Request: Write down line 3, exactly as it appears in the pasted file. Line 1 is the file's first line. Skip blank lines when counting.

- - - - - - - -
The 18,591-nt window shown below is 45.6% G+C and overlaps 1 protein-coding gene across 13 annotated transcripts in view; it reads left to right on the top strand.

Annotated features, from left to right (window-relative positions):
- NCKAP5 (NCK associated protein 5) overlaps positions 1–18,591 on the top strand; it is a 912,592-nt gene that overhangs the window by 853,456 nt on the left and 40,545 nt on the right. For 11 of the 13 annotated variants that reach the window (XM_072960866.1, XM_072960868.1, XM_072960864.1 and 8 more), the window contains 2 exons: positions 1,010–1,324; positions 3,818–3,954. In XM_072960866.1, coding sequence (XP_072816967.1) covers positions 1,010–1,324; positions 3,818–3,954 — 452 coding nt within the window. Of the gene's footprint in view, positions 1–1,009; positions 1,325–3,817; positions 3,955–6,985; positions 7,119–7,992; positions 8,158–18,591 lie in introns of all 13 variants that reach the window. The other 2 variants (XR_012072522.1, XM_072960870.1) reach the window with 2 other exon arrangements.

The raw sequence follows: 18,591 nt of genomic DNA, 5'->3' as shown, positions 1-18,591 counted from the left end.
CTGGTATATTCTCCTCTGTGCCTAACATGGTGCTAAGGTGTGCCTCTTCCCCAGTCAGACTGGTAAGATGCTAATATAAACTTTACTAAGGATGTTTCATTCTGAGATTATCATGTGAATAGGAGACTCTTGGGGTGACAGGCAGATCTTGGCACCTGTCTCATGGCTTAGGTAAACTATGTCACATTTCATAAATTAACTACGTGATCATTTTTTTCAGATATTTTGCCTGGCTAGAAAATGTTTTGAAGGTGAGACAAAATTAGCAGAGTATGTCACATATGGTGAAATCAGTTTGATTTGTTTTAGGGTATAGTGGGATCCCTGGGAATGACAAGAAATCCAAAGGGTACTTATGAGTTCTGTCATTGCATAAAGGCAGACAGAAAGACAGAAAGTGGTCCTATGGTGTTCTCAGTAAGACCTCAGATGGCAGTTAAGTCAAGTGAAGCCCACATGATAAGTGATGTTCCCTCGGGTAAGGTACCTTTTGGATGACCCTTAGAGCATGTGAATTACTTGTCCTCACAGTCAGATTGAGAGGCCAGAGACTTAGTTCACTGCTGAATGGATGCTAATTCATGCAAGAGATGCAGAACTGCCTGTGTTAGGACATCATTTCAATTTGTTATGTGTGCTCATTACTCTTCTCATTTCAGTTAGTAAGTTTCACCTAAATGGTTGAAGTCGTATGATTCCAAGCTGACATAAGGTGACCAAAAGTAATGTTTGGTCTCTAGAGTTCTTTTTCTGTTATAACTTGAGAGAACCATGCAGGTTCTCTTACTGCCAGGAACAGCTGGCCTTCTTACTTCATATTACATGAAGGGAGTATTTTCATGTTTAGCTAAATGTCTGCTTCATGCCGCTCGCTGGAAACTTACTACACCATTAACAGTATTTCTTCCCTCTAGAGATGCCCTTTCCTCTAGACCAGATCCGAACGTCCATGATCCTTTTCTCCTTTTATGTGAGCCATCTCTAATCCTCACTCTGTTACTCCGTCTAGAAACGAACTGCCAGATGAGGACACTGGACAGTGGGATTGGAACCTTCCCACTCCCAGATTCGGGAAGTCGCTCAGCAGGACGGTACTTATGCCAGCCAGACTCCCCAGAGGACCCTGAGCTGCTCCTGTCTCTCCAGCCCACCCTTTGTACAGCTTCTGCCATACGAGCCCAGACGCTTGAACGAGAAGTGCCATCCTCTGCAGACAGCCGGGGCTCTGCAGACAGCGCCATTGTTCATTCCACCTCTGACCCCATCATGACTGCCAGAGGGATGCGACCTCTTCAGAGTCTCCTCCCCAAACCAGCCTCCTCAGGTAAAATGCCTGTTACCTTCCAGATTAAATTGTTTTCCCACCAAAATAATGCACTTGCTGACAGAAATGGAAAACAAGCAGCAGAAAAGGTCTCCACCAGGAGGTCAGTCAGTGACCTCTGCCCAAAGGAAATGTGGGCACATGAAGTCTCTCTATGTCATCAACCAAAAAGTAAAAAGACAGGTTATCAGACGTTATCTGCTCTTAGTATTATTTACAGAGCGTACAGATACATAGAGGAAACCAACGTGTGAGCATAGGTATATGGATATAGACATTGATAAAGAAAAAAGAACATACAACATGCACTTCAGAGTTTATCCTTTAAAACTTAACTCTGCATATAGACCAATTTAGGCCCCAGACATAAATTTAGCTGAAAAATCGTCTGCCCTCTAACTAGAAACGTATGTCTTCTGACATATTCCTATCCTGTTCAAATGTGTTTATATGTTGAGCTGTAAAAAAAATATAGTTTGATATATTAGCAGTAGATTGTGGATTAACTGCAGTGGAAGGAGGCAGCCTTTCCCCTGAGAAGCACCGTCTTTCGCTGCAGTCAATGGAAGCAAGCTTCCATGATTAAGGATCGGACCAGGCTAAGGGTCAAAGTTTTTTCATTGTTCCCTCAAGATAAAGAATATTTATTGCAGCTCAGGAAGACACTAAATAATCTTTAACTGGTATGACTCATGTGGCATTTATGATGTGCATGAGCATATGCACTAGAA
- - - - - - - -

- NCKAP5 (NCK associated protein 5) overlaps positions 1–18,591 on the top strand; it is a 912,592-nt gene that overhangs the window by 853,456 nt on the left and 40,545 nt on the right. For 11 of the 13 annotated variants that reach the window (XM_072960866.1, XM_072960868.1, XM_072960864.1 and 8 more), the window contains 2 exons: positions 1,010–1,324; positions 3,818–3,954. In XM_072960866.1, coding sequence (XP_072816967.1) covers positions 1,010–1,324; positions 3,818–3,954 — 452 coding nt within the window. Of the gene's footprint in view, positions 1–1,009; positions 1,325–3,817; positions 3,955–6,985; positions 7,119–7,992; positions 8,158–18,591 lie in introns of all 13 variants that reach the window. The other 2 variants (XR_012072522.1, XM_072960870.1) reach the window with 2 other exon arrangements.